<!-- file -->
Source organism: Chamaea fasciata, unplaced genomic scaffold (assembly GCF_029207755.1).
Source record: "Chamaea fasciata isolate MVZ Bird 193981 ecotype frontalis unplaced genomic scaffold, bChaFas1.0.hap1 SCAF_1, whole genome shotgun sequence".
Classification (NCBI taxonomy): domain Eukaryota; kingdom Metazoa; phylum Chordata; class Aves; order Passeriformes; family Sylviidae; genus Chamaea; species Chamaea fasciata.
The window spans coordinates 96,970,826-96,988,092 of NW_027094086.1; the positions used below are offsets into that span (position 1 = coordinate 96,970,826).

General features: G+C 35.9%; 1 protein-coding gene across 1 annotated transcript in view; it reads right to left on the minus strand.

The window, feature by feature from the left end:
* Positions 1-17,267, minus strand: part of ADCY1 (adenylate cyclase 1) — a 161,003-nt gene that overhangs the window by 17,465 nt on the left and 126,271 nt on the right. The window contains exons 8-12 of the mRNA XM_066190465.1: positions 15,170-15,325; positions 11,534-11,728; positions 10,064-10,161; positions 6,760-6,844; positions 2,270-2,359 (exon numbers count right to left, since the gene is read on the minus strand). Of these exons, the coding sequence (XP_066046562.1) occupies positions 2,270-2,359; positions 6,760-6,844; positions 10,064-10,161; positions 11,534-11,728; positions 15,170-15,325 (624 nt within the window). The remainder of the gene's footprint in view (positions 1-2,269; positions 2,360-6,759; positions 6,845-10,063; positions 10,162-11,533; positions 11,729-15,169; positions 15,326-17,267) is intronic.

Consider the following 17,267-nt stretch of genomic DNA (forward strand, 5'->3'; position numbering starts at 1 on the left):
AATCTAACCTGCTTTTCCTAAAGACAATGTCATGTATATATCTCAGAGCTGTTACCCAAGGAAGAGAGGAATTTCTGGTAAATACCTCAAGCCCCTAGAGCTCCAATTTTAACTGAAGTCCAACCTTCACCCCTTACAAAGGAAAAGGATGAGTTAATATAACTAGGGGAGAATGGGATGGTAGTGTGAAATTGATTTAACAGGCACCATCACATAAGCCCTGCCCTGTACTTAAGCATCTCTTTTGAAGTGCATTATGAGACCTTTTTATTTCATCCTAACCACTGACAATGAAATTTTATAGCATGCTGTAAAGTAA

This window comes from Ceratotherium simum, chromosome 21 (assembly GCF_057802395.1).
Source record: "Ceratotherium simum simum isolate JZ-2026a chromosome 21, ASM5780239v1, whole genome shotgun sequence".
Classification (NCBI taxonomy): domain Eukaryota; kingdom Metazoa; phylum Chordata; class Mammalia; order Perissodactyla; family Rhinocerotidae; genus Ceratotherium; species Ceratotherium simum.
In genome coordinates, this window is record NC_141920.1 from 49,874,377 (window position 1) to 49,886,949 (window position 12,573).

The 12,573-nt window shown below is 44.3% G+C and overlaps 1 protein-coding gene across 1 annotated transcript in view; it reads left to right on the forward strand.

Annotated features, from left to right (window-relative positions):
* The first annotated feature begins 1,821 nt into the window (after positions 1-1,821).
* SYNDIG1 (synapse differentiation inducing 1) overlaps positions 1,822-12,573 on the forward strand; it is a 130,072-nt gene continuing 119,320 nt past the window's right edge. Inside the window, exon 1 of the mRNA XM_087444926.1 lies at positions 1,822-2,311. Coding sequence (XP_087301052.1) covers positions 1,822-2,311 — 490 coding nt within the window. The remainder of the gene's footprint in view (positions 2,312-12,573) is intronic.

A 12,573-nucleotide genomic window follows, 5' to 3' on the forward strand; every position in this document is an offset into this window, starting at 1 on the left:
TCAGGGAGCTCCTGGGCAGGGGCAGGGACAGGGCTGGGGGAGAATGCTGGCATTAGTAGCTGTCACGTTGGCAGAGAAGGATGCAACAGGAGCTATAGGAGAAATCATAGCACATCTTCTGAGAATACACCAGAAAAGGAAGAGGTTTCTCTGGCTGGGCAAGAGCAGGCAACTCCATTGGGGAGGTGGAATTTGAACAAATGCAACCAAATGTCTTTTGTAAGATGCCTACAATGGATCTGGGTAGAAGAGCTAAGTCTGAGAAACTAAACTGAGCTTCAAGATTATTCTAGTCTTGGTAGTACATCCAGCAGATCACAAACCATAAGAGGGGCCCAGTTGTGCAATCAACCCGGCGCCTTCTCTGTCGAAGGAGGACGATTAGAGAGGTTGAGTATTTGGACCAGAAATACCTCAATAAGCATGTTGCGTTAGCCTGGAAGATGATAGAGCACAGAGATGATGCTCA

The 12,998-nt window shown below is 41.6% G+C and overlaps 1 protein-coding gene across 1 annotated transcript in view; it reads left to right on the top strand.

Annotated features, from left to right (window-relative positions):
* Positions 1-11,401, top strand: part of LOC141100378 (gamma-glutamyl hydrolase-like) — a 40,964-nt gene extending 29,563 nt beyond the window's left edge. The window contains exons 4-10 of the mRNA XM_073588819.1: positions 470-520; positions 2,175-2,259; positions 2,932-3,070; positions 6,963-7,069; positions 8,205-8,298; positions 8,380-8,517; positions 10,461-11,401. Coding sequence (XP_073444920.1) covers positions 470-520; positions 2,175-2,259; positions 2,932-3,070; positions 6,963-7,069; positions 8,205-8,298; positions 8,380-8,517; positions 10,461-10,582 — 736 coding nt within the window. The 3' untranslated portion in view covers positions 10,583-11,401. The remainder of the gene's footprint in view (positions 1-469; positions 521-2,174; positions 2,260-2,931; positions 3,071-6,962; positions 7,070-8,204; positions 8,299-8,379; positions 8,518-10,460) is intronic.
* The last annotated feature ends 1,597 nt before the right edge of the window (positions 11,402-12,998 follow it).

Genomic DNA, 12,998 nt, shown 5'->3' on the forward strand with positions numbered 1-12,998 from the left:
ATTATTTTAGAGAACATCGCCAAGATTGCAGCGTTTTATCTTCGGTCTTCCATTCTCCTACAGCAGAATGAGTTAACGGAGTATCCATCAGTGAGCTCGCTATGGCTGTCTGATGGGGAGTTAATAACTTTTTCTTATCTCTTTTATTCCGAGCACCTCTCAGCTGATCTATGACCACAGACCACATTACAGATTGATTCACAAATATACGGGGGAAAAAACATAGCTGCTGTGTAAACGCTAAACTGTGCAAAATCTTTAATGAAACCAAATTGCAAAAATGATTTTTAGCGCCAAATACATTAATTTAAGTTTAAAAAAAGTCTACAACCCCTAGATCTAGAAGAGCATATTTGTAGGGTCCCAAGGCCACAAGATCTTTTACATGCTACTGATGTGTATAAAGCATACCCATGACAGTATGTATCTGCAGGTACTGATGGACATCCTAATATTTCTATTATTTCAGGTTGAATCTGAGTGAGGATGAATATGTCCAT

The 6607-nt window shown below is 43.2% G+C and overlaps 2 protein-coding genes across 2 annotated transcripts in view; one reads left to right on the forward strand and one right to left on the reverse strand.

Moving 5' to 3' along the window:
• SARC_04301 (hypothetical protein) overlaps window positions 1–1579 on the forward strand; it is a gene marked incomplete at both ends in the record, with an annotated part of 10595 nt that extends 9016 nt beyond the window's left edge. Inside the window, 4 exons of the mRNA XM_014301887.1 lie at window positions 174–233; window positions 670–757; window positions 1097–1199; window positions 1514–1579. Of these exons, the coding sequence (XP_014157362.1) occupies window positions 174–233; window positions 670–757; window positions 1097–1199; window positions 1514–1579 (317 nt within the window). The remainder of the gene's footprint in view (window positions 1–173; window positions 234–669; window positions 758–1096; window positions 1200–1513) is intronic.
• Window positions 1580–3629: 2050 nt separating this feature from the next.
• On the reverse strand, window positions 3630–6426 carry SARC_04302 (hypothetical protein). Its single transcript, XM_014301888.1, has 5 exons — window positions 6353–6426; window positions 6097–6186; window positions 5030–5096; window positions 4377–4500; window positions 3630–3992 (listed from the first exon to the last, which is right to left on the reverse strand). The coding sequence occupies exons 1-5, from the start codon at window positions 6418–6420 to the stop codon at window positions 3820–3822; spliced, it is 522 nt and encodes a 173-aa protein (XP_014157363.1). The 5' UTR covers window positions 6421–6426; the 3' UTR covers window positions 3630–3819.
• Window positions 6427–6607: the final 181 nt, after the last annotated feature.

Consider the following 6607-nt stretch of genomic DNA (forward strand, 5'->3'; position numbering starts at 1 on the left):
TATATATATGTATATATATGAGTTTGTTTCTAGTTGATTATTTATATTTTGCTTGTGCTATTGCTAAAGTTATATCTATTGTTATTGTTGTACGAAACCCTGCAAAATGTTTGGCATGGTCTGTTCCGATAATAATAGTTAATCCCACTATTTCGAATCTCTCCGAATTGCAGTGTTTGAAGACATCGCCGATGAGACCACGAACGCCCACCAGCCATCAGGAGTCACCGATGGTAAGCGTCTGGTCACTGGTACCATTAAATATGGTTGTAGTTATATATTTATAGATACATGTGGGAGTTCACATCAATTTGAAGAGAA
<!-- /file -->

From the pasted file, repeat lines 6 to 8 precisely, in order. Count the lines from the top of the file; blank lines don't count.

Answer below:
The window, feature by feature from the left end:
* Positions 1-17,267, minus strand: part of ADCY1 (adenylate cyclase 1) — a 161,003-nt gene that overhangs the window by 17,465 nt on the left and 126,271 nt on the right. The window contains exons 8-12 of the mRNA XM_066190465.1: positions 15,170-15,325; positions 11,534-11,728; positions 10,064-10,161; positions 6,760-6,844; positions 2,270-2,359 (exon numbers count right to left, since the gene is read on the minus strand). Of these exons, the coding sequence (XP_066046562.1) occupies positions 2,270-2,359; positions 6,760-6,844; positions 10,064-10,161; positions 11,534-11,728; positions 15,170-15,325 (624 nt within the window). The remainder of the gene's footprint in view (positions 1-2,269; positions 2,360-6,759; positions 6,845-10,063; positions 10,162-11,533; positions 11,729-15,169; positions 15,326-17,267) is intronic.

Consider the following 17,267-nt stretch of genomic DNA (forward strand, 5'->3'; position numbering starts at 1 on the left):